Some cinemas will be offering Chinese subtitles to the screening of the much-anticipated “Avengers: Endgame” movie starting on April 24.
Megaworld Lifestyle Malls announced on Facebook that several of its cinemas will show the Marvel sequel with Chinese subtitles, much to the dismay of Filipino fans.
Watch the most-awaited next installment in the Marvel Cinematic Universe, #AvengersEndgame, with Chinese subtitles….
Based on the posts, the following malls will have such translations in their cinemas from April 24 to 28.
- Newport Resorts World Manila – Cinema 4
- Lucky Chinatown – Cinema 2
- Southwoods Mall – Cinema 2
- Eastwood Mall – Cinemas 2 and 6
- Venice in Mckinley Hill – Cinema 1
In the post of Southwoods mall, some movie-goers requested refunds in the comments section for the tickets they bought ahead of the premiere date.
Southwoods responded that not all screenings of the movie will be translated into Chinese language.
“As stated in the announcement and indicated in our website, only select cinemas and screenings will have Chinese subtitles. This does not automatically apply to all screenings including those wherein tickets were purchased in advance,” it said.
“We also ensure that customers are properly informed if the screenings they chose will have Chinese subtitles prior to their purchase. Thank you very much,” it added.
Concern for increasing Chinese presence
The sharp increase of Chinese nationals in the country has been a source of concern among Filipinos.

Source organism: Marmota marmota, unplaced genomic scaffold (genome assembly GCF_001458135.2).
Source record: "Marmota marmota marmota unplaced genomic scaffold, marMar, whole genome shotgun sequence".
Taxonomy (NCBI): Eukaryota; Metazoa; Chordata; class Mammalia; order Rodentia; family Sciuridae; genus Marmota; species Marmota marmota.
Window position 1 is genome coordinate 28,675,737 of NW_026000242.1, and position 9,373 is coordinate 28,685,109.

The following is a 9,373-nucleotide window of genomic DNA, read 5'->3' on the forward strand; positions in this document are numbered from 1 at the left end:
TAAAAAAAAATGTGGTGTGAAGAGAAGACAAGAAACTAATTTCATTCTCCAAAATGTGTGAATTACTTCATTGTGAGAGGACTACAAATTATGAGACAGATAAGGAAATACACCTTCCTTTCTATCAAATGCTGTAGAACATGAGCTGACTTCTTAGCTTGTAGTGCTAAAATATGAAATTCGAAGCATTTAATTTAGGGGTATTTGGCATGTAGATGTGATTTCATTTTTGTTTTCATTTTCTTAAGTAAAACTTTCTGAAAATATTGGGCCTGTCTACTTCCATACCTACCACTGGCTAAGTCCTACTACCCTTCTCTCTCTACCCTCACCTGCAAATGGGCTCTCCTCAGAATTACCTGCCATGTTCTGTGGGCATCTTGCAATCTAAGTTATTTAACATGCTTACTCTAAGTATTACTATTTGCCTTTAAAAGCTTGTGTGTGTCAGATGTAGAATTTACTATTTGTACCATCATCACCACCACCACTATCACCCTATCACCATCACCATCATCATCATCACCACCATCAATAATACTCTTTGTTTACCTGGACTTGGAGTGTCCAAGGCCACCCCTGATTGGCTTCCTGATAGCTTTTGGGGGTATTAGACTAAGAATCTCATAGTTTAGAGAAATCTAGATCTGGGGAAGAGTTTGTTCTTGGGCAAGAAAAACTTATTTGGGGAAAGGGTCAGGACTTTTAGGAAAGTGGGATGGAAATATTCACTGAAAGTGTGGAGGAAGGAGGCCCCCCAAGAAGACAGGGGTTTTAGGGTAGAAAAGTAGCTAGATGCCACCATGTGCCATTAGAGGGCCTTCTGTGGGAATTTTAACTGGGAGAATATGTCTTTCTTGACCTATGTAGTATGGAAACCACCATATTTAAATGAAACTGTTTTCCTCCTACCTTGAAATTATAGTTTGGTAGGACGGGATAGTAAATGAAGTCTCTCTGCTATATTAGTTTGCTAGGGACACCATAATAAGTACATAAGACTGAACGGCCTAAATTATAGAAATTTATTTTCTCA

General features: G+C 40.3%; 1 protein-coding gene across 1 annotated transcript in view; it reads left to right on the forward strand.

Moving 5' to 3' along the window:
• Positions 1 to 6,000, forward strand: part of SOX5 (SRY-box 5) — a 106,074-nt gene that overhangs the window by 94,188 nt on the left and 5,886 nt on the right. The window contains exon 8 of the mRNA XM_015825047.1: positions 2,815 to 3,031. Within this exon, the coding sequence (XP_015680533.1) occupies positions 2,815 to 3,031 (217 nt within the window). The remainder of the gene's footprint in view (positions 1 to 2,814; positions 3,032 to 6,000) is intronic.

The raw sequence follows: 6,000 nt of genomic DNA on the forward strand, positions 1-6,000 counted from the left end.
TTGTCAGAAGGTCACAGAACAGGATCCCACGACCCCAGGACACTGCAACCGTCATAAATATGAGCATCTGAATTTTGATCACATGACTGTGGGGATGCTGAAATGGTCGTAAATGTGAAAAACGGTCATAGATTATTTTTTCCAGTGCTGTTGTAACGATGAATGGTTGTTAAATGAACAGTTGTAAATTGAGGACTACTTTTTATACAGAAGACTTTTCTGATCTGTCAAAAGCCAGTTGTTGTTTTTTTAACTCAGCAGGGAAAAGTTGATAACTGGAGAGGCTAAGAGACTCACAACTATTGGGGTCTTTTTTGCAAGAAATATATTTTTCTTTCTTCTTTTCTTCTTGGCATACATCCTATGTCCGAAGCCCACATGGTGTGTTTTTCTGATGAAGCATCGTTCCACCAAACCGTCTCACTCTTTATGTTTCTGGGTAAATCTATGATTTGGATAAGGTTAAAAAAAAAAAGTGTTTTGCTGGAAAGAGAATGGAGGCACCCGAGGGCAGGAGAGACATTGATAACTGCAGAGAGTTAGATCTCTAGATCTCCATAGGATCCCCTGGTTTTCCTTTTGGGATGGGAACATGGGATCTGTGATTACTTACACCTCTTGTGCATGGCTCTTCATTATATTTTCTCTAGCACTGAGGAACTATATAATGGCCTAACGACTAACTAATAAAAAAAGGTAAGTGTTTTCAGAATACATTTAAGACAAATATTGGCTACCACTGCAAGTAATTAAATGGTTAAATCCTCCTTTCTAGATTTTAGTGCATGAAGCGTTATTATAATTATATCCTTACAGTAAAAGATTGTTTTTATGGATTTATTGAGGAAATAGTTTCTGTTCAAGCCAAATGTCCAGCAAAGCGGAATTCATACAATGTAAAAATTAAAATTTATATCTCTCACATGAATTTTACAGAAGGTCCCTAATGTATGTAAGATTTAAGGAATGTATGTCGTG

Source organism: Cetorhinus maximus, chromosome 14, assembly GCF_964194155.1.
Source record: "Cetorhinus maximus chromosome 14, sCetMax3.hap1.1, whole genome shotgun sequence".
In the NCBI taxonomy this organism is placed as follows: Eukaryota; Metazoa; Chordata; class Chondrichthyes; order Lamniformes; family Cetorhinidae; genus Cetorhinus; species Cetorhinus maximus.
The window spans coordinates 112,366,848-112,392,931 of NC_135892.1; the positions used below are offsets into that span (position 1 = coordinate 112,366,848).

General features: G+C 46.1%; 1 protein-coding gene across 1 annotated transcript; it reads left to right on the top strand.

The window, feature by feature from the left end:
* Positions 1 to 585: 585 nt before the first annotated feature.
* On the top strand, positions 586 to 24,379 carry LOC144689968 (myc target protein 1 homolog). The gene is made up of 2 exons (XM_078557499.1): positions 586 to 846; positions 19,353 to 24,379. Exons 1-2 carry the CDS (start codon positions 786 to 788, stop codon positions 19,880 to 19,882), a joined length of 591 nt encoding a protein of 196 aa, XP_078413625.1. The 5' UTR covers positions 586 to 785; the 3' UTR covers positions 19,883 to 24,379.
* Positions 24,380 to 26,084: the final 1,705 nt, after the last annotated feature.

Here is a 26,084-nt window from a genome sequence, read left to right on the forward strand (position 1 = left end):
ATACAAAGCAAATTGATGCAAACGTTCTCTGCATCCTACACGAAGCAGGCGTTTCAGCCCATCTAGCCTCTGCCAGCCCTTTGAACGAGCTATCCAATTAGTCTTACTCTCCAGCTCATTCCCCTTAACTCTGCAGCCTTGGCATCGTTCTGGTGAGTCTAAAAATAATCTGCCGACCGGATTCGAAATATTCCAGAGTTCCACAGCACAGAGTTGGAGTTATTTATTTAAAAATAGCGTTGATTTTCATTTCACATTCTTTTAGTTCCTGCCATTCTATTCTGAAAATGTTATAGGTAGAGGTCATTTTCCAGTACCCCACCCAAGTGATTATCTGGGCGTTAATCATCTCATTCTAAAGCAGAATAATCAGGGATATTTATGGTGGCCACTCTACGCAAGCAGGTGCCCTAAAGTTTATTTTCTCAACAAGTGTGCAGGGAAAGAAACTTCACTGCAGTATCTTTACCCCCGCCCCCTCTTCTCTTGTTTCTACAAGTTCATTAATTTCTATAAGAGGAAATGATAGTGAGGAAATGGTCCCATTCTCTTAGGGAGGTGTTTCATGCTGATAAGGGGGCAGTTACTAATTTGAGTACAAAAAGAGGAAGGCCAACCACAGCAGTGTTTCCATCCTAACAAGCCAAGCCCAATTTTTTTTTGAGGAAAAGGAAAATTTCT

Based on the Bureau of Immigration, a total of 3.12 million Chinese citizens arrived in the country from 2016 to 2018.
This was attributed to the government’s support for online gaming establishments which are mostly run by Chinese businessmen.
Aside from fears of Chinese employees replacing Filipino workers, their migration also threatens the home property prices in Manila to rise.
According to Bloomberg, the conversion of offices and shops into gaming centers may have a hand in the surging costs of residential properties, such as condominium units.
“The resulting migration, while only a fraction of the metropolitan area’s 12.9 million population, is propelling home prices to record levels in neighborhoods favored by Chinese workers,” the article said.
“It’s reinvigorating Manila’s commercial property market as owners convert offices and shops into gaming centers with card tables and webcams. And it’s boosting the bottom lines of local developers including Ayala Land Inc. and SM Prime Holdings Inc.,” it added.
President Rodrigo Duterte has been very vocal about his intentions to improve relations with China despite an ongoing maritime dispute over the Spratly Islands and Scarborough Shoal in the West Philippine Sea.